Trump cancels Mar-a-Lago trip as government shutdown deadline approaches

WASHINGTON — President Trump has canceled a scheduled trip to his Palm Beach resort on Friday as he met with the top Senate Democrat to try to forge a deal to keep the government open past a midnight deadline.

The schedule change underscores the growing sense of urgency as the government’s legal authority to fund many of its activities expires.

The weekend at his Mar-a-Lago resort was scheduled to be a bigger spectacle than his usual golf weekends at what he calls the “Winter White House.” Trump had planned to celebrate the one-year anniversary of his presidency with a party and fundraiser.

Trump invited Senate Minority Leader Chuck Schumer, D-N.Y., to the Oval Office Friday for negotiations. Senate Democrats, who have enough votes to filibuster any bill, are seeking provisions to allow immigrants who came to the United States as children to remain in the country.

The White House is preparing to close government offices if Congress doesn’t pass a new spending bill by the midnight deadline, but says the 2018 version of the government shutdown would inflict less pain on citizens who use government services than the last one.

“We want to make folks understand that it will look very different than it did in past years,” White House budget director Mick Mulvaney said Friday. “The Obama administration weaponized the shutdown in 2013.”

Mulvaney said he is encouraging agencies to transfer funds and use other appropriations in order to remain open.

One example: Mulvaney said national parks would remain open during a shutdown — although the trash wouldn’t be picked up and park police wouldn’t get paid unless Congress passes retroactive legislation.

The Trump administration’s approach, if carried out, would be a reversal from the so-called “Washington Monument” strategy that administrations of both parties have used since shutdowns became more common during the Reagan administration. By closing some of the most popular and visible government services, the administration can put pressure on Congress to compromise.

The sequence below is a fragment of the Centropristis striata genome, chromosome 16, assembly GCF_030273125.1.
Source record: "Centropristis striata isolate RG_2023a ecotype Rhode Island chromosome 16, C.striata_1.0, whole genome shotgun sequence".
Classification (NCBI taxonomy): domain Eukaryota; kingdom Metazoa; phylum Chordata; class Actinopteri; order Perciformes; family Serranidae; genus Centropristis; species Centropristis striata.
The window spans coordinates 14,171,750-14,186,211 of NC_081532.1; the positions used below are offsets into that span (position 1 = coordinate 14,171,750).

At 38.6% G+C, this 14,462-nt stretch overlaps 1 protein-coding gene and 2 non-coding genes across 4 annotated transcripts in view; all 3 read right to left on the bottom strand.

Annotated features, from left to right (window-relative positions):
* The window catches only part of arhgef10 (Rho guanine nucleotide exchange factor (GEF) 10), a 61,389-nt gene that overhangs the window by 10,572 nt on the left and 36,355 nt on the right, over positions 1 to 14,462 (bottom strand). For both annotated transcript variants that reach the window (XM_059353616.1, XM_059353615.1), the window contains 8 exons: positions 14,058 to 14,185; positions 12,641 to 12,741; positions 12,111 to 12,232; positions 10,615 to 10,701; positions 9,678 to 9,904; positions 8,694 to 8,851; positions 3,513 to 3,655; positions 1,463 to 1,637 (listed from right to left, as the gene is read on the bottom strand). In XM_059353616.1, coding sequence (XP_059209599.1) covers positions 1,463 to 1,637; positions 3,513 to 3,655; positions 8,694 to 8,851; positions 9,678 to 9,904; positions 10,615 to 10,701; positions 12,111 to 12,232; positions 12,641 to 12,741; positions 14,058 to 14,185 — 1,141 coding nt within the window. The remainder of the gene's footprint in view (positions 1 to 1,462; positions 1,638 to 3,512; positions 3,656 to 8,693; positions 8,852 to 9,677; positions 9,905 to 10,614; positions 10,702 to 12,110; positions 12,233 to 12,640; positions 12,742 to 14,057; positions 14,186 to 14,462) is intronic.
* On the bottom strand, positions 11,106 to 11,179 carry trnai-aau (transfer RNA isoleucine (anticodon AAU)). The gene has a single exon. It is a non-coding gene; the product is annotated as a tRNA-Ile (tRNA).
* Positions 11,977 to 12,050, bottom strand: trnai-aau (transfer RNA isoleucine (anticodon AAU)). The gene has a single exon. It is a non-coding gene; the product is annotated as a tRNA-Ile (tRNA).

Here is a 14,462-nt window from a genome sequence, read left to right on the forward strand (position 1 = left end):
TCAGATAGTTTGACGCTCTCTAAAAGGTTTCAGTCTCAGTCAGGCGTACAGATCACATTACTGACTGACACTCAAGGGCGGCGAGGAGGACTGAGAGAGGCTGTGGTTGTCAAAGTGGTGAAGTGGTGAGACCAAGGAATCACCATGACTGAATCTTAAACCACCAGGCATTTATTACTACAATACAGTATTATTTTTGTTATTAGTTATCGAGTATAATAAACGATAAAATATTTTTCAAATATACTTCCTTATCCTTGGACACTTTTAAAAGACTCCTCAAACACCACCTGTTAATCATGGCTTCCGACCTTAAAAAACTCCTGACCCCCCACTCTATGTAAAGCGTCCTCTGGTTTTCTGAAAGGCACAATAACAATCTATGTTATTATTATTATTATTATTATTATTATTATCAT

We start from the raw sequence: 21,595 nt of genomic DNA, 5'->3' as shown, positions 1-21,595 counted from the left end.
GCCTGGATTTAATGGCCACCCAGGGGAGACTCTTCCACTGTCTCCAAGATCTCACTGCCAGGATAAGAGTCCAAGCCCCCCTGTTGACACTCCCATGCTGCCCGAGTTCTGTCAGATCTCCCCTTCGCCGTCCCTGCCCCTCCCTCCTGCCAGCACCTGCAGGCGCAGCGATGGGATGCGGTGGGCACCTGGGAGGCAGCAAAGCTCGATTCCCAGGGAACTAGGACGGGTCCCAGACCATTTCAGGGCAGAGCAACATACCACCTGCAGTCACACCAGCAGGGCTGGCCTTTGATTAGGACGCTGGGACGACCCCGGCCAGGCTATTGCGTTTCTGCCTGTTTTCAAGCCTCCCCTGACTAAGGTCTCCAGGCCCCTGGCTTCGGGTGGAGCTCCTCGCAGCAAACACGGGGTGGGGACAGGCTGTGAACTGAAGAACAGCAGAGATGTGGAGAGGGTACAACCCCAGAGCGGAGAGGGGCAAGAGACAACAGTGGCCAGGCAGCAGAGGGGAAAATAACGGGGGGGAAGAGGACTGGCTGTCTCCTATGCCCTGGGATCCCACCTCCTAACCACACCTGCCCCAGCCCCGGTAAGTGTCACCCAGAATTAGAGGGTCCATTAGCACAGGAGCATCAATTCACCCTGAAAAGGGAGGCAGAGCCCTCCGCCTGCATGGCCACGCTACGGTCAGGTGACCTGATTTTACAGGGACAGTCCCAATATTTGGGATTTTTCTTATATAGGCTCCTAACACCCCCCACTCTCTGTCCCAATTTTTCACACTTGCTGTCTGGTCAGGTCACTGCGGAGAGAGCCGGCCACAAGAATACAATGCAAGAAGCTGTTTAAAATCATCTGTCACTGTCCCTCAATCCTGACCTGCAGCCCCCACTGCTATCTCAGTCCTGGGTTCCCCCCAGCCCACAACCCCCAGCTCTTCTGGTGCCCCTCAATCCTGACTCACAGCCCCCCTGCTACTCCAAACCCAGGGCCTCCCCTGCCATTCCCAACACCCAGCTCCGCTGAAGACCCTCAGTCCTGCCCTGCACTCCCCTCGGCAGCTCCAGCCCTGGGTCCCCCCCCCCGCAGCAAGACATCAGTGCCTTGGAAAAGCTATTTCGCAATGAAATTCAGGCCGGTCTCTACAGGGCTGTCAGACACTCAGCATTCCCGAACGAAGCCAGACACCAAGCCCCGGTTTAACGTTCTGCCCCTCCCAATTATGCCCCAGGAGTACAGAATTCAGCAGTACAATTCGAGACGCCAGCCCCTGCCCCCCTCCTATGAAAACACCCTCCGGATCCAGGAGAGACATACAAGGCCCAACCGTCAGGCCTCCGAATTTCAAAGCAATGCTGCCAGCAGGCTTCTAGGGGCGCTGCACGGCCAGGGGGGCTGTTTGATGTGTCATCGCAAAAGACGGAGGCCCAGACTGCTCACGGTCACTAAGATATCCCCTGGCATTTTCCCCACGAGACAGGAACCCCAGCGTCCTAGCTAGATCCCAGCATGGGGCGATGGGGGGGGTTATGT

White House officials say they’re working on that compromise Friday, with President Trump personally making phone calls to Capitol Hill.

But Trump himself clearly sees political advantage in a shutdown for which he could blame Senate Democrats.

Noting that the GOP-controlled House passed a temporary funding bill Thursday night, Trump said that “now Democrats are needed if it is to pass in the Senate — but they want illegal immigration and weak borders. Shutdown coming?”

He added, alluding to the coming elections, “we need more Republican victories in 2018!”

Republicans control the Senate, but fall nine votes short of the 60 they need to avoid a Democratic filibuster.






Mulvaney put the odds of a government shutdown Friday morning at 50% — up from 30% on Thursday. The Office of Management and Budget is responsible for coordinating and enforcing a shutdown, which would send all non-essential federal workers home unless they’re funded outside the annual appropriations process.

The White House itself, as a constitutional office, would remain largely open for business. But the shutdown spat could affect Trump’s schedule, perhaps canceling a planned trip to Florida.

Trump is scheduled to leave Washington late Friday afternoon for another weekend at his Mar-a-Lago estate in Palm Beach, Fla., one that would include a special fundraising dinner that would mark his one-year anniversary in office on Saturday.

On Friday morning, however, the White House put out a statement saying the president will remain in Washington until a government funding measure is passed.

Democrats and some Senate Republicans object to the House-approved spending plan for a variety of reasons.

Many Democrats want it to include authorization of a program designed to block deportation of people who were brought to the United States illegally by their parents. Trump has vowed to end the the Deferred Action for Childhood Arrivals (DACA) program unless Congress comes up with a legislative fix.

“We would like to keep the government open. What we’d really like the Democrats in the Senate to do is tell us why they don’t like the bill,” Mulvaney said. By including non-spending issues in the negotiations, he said, Democrats are doing the same thing they accused Republicans of when House Republicans refused to pass a spending bill that didn’t include a repeal of the Affordable Care Act.

Others note that the House spending bill funds the government only up to Feb. 16, and that Congress will simply re-litigate these issues again next month unless they are dealt with now.

More: House passes short-term spending bill, but legislation faces long odds in Senate

More: Trump’s first year: President spent 38 weekends at his own properties

Republicans control both the Senate and the House, but Democrats are hopeful of capturing majorities after the November elections. Trump’s latest attack on the Democrats came a day after he visited a congressional district in Pennsylvania that is holding a special House election in March.

If the Senate is unable to pass a spending plan – opponents may have the numbers to filibuster it – parts of the government will shut down at midnight. A shutdown would not affect the military or other essential services.

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